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In a table containing five records where the Toppings value is "Chocolate", two of them have the value "Yes" in the MaraschinoCherry column, the other three contain nothing in that column (not "No" - nothing/blank).

This query works fine:

select definition from desserts 
where (Toppings = 'Chocolate') and 
      (MaraschinoCherry <> 'Yes') 
order by id

...returning the expected three records; but this one returns nothing at all, rather than the two records I expect:

select definition from desserts 
where (Toppings = 'Chocolate') and 
      (MaraschinoCherry = 'Yes') 
order by id


share|improve this question
Double check the records that have the value 'Yes'. Perhaps there are some spaces around it? Try running the same query with LIKE '%Yes%' to ensure the same. – xbonez Jul 5 '12 at 17:27
Are you sure the 2 have 'Yes' not 'Yes ' or worse? Try with a trim. – banging Jul 5 '12 at 17:27
What is the datatype of MaraschinoCherry? If it is only Yes/No, you should make it a boolean, and store TRUE or FALSE instead. – Sablefoste Jul 5 '12 at 17:28
Supply the create table and insert statements to populate the table. – EvilTeach Jul 5 '12 at 17:30
an empty column is interpreted as NULL. That may have an effect on what is going on. – EvilTeach Jul 5 '12 at 17:32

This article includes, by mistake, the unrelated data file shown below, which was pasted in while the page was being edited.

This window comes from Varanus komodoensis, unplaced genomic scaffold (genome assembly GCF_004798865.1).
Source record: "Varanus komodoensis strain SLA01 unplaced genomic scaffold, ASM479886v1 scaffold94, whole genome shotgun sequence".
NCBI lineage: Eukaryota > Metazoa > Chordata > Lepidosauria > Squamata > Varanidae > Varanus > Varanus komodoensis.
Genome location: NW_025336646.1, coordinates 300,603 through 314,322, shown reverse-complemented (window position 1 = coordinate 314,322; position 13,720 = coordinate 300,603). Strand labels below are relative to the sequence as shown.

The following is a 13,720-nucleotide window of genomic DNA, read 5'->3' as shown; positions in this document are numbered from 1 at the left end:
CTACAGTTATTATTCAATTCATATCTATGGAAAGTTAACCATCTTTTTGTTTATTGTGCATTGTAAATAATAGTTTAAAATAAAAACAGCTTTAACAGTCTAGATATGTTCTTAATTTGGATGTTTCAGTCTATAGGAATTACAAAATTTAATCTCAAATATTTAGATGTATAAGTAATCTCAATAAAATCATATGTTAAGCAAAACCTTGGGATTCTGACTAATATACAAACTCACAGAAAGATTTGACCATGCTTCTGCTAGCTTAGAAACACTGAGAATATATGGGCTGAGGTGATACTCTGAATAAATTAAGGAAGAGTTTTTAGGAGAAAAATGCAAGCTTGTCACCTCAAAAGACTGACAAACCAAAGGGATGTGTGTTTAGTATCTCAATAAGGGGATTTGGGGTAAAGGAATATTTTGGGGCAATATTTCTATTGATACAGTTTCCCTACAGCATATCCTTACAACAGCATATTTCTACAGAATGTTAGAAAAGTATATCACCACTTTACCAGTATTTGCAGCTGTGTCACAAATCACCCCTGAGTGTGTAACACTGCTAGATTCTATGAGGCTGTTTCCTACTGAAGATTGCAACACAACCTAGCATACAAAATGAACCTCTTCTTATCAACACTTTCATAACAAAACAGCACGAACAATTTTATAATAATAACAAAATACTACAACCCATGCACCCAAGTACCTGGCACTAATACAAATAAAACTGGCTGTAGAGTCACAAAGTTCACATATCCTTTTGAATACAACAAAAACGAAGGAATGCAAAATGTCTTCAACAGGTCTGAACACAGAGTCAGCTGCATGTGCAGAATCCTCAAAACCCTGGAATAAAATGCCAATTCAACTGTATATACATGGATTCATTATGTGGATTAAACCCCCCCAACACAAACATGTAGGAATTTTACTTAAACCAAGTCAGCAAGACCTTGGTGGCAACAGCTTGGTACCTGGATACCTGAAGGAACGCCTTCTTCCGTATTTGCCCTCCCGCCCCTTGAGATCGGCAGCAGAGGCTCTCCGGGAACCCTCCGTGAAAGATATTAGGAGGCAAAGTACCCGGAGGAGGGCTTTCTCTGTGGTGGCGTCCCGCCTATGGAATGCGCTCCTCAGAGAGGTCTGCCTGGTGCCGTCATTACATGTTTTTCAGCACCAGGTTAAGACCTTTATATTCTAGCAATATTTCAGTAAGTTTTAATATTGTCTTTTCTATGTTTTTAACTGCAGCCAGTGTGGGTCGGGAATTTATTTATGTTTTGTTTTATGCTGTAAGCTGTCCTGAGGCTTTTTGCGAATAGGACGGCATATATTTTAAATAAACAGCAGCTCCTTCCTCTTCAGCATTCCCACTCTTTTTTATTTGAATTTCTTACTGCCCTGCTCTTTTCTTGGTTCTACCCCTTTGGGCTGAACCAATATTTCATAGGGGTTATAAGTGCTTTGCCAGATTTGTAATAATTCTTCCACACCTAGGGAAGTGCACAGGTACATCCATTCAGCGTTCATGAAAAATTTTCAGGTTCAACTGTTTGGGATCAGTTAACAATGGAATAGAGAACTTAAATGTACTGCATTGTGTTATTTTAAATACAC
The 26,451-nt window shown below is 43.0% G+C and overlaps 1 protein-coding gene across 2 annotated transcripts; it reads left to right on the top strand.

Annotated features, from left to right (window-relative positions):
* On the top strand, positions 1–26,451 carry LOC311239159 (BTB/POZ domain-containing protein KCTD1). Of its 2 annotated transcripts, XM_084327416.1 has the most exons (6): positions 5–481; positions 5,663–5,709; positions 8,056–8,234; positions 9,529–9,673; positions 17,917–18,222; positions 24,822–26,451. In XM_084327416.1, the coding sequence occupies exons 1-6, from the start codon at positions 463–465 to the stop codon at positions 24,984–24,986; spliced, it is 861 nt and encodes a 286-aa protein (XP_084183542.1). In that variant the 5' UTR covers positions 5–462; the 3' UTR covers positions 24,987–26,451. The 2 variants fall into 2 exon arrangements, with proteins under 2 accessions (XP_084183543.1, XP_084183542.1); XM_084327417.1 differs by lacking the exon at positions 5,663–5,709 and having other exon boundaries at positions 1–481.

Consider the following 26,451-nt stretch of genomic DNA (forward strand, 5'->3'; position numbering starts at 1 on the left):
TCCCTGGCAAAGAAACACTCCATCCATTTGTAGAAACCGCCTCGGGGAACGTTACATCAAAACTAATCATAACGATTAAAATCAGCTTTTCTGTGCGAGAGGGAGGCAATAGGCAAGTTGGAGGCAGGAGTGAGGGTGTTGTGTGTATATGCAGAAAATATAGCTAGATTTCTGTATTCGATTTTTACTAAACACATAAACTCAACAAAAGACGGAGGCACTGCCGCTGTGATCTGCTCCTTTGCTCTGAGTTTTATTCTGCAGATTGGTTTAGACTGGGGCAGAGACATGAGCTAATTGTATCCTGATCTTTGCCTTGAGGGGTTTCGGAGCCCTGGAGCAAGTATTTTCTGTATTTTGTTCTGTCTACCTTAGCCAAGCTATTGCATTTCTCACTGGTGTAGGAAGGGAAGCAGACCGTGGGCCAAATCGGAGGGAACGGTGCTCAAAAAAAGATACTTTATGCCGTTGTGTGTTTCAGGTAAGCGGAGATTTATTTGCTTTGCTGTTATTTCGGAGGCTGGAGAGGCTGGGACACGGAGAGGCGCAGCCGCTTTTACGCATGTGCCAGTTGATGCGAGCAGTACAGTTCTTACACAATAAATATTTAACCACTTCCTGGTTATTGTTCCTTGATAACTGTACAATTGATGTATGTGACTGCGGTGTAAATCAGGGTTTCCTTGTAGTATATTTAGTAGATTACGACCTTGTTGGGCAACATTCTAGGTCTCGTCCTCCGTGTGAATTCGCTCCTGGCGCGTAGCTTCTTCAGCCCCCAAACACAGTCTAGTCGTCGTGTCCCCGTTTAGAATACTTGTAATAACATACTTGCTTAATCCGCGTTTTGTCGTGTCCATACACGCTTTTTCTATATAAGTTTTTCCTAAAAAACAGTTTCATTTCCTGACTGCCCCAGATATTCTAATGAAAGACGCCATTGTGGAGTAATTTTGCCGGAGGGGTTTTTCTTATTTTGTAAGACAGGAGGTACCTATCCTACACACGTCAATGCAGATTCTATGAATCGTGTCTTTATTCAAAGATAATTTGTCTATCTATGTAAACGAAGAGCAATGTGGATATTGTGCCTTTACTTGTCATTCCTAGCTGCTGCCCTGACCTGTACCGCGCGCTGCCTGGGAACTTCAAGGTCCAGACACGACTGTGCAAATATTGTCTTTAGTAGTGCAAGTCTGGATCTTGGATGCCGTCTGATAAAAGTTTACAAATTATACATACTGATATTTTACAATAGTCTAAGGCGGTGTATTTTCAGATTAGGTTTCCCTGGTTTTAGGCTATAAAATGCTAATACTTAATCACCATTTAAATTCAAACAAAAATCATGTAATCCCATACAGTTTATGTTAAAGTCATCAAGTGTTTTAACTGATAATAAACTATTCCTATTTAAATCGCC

up vote 3 down vote accepted

The answer to your question is simple. Any comparison to a NULL value, with two exceptions, produces NULL as the result. So,

MaraschinoCherry = 'Yes'


MaraschinoCherry <> 'Yes'

Both return NULL when MaraschinoCherry has a NULL value. NULL comparisons are treated the same as FALSE.

The two exceptions are: IS NULL and IS NOT NULL. Note that "= NULL" always returns NULL, which is interpreted as FALSE.

The normal way to fix this is by using COALESCE:

COALESCE(MaraschinoCherry, 'NO') = 'Yes'

(The function ISNULL() is kind of equivalent, but COALESCE allows more arguments and is standard SQL.)

There are other ways you can fix this, such as by specifying a default value for the column when you define the table, by adding an explicit comparison to NULL, by declaring the column to be "NOT NULL", or in some databases by overriding the behavior of NULLs in comparisons to violate the SQL standards (HIGHLY NOT RECOMMENDED!).

share|improve this answer
I'm missing something... if MaraschinoCherry is either 'Yes' or null, then the first query finds nothing - because of the null comparison behaviour you describe, null <> 'Yes' is false - and the second finds two records. How do you get from there to three from the first and none from the second? – Alex Poole Jul 5 '12 at 18:43

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